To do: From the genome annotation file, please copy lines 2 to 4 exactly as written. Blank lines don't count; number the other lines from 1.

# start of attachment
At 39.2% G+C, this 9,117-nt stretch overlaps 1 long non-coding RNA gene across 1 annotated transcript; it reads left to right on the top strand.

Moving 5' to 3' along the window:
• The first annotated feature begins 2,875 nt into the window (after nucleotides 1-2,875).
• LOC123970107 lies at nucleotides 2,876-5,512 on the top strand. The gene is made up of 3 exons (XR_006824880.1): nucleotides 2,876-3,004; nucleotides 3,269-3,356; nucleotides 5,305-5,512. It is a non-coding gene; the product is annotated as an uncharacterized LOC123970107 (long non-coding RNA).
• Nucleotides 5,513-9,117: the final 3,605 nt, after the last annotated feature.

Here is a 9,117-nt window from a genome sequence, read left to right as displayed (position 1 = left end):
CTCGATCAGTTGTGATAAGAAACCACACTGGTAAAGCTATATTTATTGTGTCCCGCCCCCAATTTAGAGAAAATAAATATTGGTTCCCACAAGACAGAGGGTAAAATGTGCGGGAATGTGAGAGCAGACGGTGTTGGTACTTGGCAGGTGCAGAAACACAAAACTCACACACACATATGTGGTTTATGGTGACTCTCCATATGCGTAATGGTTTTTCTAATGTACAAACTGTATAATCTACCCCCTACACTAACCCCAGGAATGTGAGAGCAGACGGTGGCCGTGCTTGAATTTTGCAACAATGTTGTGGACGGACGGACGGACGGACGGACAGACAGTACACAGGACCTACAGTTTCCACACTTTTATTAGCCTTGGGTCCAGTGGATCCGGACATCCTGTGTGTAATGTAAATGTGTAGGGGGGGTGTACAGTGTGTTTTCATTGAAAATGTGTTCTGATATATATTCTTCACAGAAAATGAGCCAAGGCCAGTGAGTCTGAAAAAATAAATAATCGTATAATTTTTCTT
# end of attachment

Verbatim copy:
Moving 5' to 3' along the window:
• The first annotated feature begins 2,875 nt into the window (after nucleotides 1-2,875).
• LOC123970107 lies at nucleotides 2,876-5,512 on the top strand. The gene is made up of 3 exons (XR_006824880.1): nucleotides 2,876-3,004; nucleotides 3,269-3,356; nucleotides 5,305-5,512. It is a non-coding gene; the product is annotated as an uncharacterized LOC123970107 (long non-coding RNA).